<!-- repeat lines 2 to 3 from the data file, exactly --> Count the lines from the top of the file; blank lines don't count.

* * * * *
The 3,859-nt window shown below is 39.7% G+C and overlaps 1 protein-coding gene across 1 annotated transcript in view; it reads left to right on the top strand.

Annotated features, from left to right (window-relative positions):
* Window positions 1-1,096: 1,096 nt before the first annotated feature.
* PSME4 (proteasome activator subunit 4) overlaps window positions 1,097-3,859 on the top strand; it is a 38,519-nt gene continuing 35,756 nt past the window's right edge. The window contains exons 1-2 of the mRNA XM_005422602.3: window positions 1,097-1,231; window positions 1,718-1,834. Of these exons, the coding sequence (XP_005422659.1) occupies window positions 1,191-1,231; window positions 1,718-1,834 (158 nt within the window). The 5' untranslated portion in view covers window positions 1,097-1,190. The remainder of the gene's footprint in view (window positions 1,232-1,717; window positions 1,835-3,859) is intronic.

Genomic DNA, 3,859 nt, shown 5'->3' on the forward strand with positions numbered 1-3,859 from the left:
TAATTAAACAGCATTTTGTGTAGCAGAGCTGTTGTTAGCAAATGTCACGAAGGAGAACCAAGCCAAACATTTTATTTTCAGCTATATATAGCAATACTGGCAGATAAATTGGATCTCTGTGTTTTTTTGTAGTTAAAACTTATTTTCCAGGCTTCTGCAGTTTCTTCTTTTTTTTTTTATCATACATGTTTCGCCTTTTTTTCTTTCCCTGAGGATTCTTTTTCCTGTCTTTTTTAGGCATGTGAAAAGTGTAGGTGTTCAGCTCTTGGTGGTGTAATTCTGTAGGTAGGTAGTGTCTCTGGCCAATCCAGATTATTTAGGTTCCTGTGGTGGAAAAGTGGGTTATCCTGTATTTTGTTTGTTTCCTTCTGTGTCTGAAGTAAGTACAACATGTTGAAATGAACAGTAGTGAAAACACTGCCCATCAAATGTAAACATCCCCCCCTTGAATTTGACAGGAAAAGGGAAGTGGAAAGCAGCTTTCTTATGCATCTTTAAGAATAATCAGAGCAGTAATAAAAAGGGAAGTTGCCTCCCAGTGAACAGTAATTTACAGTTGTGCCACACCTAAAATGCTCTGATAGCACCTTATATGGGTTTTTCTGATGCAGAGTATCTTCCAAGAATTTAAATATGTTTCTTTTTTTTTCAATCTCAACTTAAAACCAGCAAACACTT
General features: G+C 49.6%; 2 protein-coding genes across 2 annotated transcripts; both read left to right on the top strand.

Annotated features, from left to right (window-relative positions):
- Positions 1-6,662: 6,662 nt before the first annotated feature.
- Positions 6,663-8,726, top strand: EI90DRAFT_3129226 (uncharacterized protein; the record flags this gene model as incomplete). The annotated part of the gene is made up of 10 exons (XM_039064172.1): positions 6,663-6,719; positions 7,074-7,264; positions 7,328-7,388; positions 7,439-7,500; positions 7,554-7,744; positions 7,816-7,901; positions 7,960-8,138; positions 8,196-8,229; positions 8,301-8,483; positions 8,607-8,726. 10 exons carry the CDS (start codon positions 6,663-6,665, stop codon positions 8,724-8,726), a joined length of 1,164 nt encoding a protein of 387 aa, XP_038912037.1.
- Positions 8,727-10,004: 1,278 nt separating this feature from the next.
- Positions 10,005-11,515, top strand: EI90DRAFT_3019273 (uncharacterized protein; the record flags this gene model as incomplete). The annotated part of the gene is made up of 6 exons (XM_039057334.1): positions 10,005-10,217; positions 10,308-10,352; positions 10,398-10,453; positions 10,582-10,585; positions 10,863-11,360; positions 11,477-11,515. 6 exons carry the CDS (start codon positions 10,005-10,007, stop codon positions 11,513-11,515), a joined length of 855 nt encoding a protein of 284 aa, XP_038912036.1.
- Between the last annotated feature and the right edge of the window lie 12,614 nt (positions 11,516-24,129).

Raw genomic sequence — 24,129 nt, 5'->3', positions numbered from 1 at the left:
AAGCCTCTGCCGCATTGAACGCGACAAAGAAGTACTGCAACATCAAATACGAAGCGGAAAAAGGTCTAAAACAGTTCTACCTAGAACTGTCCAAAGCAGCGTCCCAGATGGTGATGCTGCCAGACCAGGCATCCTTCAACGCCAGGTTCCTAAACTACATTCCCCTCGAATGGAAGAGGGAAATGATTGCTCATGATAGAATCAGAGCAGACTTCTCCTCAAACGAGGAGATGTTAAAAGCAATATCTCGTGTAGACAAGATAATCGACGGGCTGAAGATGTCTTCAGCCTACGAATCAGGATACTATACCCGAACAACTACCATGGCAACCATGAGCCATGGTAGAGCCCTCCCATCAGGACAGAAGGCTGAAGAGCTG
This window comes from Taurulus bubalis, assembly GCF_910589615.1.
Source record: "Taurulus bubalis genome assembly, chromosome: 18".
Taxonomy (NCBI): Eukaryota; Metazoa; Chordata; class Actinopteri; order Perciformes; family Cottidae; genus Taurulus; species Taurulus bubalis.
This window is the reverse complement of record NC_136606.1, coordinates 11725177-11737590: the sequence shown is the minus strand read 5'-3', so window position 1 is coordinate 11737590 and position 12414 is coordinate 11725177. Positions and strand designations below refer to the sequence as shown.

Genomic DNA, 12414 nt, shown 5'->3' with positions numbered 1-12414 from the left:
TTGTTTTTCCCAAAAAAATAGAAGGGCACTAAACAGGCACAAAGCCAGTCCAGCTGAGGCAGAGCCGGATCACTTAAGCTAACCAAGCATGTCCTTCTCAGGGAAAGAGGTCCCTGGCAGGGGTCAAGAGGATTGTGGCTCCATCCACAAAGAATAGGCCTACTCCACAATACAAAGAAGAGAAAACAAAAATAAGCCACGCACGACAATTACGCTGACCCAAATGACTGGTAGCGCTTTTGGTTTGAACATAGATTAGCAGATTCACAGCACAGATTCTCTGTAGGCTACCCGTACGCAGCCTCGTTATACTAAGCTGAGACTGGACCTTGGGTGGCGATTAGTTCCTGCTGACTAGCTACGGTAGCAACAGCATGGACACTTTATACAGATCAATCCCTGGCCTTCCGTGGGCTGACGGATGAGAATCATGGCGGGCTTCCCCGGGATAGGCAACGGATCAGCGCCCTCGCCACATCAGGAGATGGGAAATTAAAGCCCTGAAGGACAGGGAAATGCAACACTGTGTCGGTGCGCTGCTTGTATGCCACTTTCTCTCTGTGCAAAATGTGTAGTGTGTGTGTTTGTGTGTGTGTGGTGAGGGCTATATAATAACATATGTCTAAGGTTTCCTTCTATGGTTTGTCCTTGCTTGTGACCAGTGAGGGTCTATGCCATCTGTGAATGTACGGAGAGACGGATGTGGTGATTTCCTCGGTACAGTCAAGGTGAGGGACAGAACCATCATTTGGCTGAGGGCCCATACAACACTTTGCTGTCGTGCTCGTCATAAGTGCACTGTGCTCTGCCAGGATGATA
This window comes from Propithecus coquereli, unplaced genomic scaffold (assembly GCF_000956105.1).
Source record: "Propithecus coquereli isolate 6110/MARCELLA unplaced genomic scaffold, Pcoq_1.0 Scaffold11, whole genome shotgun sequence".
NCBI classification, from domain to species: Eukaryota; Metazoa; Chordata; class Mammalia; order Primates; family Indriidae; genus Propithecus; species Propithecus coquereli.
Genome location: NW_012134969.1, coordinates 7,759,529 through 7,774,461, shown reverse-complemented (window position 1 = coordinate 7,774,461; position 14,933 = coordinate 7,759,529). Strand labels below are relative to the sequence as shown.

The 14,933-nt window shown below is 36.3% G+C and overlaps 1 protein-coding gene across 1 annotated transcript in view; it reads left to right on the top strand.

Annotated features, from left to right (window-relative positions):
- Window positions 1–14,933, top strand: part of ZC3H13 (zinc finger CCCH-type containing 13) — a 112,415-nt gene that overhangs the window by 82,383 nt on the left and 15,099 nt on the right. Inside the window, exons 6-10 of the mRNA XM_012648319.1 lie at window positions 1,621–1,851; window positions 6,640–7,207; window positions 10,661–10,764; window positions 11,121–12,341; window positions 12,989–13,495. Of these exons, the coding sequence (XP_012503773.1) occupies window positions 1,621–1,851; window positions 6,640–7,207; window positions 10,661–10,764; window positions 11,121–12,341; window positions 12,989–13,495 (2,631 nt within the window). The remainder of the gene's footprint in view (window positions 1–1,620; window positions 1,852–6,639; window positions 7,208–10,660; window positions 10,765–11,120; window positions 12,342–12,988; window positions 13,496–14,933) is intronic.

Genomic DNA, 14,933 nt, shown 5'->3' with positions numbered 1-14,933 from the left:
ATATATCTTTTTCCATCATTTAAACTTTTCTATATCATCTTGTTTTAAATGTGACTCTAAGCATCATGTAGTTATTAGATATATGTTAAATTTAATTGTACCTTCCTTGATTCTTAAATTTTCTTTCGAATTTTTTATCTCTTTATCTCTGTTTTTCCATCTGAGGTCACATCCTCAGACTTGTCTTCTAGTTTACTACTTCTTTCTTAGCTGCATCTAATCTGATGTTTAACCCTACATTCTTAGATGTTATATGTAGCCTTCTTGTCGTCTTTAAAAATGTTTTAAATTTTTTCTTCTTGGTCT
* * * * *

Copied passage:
Annotated features, from left to right (window-relative positions):
* Window positions 1-1,096: 1,096 nt before the first annotated feature.